4 Reasons You Should Enter the Capezio A.C.E. Competition

The June 1 deadline is fast approaching, but there’s still time to enter to win the 2015 Capezio Award for Choreographic Excellence. Simply upload a video of your best group choreography to the contest page at dancemedia.com, and representatives from Dance Teacher magazine and Capezio will select 15 finalists to compete during July’s Dance Teacher Summit. Here why you should definitely do it:

4. If you make it to the finals, you’ll get to spend three days with fellow dance-lovers at our Dance Teacher Summit in Long Beach, California! It’s our favorite event of the year, with tons of industry seminars and movement classes, not to mention the A.C.E. finals and presentations of the 2015 Dance Teacher Awards.

3. Your work will be seen by major players in the dance world. Past years’ judges at the A.C.E. finals have included Mia Michaels, Mandy Moore, Benoit-Swan Pouffer and Katy Spreadbury, to name a few.

2. When it comes to kick-starting your career, you’ll be in good company. Choreographers who have placed at past A.C.E. competitions include Travis Wall, Teddy Forance, Peter Chu, Al Blackstone, Billy Bell and Dana Foglia. More recently, Erica Sobol, Melinda Sullivan, Andre Kasten and Jacob Jonas have taken home cash prizes and are doing big things. If you don’t know their names, yet, you soon will!

1. For new choreographers, the biggest obstacle to showing work is funding. The top-three winners at the A.C.E. competitions will receive $15,000, $5,000 and $3,000 toward the production of their own evening-length shows in New York City. That’s hard to beat.

Visit dancemedia.com/events/dance-teacher-summit2015 to enter.

Music
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Securing the correct music licensing for your studio is an important step in creating a financially sound business. "Music licensing is something studio owners seem to either embrace or ignore completely," says Clint Salter, CEO and founder of the Dance Studio Owners Association. While it may seem like it's a situation in which it's easier to ask for forgiveness rather than permission—that is, to wait until you're approached by a music-rights organization before purchasing a license—Salter disagrees, citing Peloton, the exercise company that produces streaming at-home workouts. In February, Peloton settled a music-licensing suit with the National Music Publishers' Association out-of-court for an undisclosed amount. Originally, NMPA had sought $300 million in damages from Peloton. "It can get extremely expensive," says Salter. "It's not worth it for a studio to get caught up in that."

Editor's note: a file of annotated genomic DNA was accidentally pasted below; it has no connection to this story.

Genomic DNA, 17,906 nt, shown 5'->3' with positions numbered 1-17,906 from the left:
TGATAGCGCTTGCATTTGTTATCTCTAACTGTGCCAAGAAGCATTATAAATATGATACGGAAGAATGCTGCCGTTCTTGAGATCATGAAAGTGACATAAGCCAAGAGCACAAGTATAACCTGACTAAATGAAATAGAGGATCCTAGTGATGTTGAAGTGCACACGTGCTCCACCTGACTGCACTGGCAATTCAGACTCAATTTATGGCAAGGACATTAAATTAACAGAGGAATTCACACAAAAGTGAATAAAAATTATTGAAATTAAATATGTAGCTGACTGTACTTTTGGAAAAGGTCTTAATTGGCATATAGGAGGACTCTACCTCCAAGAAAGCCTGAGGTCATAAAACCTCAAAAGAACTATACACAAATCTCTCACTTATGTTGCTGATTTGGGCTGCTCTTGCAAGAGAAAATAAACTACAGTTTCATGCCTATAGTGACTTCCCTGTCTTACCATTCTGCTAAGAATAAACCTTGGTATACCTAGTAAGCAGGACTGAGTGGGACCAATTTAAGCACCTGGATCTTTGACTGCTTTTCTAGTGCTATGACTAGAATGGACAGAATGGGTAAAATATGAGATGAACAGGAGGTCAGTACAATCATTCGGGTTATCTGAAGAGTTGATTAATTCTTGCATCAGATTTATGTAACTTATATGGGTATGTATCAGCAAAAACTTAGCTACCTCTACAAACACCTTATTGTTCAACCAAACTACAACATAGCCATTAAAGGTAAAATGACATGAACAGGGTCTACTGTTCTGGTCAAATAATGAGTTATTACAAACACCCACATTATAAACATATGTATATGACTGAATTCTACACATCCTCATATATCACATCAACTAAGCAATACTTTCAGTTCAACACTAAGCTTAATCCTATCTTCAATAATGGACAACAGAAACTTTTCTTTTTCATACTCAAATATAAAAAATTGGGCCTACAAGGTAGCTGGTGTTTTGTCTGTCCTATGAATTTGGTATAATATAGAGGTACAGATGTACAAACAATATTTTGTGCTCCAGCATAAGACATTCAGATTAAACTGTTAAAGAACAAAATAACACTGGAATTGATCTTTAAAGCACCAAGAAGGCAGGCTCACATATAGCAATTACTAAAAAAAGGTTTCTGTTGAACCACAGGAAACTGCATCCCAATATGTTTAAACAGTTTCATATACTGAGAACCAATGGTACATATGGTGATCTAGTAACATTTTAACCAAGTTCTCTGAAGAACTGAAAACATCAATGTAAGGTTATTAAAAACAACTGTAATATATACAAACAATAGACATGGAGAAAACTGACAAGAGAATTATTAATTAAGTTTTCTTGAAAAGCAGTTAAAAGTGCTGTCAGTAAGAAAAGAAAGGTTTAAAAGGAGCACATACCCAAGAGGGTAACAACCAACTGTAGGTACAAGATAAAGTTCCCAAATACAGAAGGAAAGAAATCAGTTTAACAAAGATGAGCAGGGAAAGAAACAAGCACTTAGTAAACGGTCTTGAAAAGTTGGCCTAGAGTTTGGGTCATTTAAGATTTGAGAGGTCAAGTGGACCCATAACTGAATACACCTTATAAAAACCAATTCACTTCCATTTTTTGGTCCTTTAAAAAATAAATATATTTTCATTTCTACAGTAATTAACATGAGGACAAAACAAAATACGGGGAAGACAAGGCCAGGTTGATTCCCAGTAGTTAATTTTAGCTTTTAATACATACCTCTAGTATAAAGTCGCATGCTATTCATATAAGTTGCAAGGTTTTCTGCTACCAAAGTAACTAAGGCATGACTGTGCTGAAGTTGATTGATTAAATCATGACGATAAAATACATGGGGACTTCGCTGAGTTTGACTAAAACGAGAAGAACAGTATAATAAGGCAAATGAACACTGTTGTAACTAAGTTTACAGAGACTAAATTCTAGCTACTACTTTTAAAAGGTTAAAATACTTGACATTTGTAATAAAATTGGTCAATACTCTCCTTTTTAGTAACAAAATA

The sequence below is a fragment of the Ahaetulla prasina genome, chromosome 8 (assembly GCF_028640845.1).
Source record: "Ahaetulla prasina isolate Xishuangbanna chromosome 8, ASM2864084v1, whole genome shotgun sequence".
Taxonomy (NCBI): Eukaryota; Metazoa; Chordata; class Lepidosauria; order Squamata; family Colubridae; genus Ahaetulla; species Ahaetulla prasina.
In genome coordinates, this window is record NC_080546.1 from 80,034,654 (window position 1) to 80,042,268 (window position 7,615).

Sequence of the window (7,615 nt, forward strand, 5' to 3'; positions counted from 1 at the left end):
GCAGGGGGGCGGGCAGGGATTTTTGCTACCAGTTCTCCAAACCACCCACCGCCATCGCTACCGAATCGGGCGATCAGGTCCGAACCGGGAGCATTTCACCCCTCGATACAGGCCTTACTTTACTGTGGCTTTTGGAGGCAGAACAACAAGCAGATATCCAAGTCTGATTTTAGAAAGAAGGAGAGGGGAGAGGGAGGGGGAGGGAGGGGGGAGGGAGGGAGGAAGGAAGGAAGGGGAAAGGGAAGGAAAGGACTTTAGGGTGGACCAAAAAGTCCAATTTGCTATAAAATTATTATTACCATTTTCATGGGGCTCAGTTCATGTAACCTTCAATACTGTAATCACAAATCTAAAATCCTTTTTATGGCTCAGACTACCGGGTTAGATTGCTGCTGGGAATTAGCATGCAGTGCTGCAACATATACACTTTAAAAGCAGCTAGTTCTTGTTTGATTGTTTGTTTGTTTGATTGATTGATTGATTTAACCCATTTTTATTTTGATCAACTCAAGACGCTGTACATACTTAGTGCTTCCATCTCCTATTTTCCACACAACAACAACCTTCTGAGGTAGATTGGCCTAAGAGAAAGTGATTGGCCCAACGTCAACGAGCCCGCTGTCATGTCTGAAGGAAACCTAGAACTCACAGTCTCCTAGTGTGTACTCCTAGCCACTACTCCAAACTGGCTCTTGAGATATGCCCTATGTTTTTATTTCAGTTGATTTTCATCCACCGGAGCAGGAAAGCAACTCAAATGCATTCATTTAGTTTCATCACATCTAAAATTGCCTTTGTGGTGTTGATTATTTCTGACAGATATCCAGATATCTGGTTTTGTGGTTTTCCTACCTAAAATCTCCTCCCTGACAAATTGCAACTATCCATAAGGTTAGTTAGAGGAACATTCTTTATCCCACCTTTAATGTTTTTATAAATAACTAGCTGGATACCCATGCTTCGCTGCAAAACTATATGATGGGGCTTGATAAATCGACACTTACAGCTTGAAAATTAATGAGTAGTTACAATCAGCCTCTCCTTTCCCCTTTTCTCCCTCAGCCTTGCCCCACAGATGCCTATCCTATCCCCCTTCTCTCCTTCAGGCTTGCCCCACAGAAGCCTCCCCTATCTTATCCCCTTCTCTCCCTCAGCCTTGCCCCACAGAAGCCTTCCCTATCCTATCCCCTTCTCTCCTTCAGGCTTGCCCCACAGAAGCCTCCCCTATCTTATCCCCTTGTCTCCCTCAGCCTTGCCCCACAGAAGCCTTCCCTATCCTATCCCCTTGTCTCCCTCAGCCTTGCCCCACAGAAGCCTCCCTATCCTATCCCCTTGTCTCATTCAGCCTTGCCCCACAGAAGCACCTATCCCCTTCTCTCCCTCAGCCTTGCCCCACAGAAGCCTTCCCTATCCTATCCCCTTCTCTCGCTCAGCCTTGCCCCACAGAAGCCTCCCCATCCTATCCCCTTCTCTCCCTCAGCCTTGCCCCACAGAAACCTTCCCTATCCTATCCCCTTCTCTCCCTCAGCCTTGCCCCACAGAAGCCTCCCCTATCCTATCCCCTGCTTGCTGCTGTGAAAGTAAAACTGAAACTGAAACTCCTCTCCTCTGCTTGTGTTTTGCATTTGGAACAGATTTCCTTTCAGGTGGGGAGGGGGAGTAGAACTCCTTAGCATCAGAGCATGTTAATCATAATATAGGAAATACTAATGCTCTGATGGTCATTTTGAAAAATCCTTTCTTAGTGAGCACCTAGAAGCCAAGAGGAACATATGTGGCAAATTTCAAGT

As you continue to explore a hybrid online/in-person version of your class schedule, it's crucial that your music licenses include coverage for livestreamed instruction—which comes with its own particular requirements. Here are some answers to frequently asked questions about music licensing—in both normal times and COVID times—as well as some safe music bets that won't pose any issues.

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Teaching Tips
A 2019 Dancewave training. Photo by Effy Grey, courtesy Dancewave

By now, most dance educators hopefully understand that they have a responsibility to address racism in the studio. But knowing that you need to be actively cultivating racial equity isn't the same thing as knowing how to do so.

Of course, there's no easy answer, and no perfect approach. As social justice advocate David King emphasized at a recent interactive webinar, "Cultivating Racial Equity in the Classroom," this work is never-ending. The event, hosted by Dancewave (which just launched a new racial-equity curriculum) was a good starting point, though, and offered some helpful takeaways for dance educators committed to racial justice.

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Higher Ed
The author, Robyn Watson. Photo courtesy Watson

Recently, I posted a thread of tweets elucidating the lack of respect for tap dance in college dance programs, and arguing that it should be a requirement for dance majors.

According to onstageblog.com, out of the 30 top-ranked college dance programs in the U.S., tap dance is offered at 19 of them, but only one school requires majors to take more than a beginner course—Oklahoma City University. Many prestigious dance programs, like the ones at NYU Tisch School of the Arts and SUNY Purchase, don't offer a single course in tap dance.

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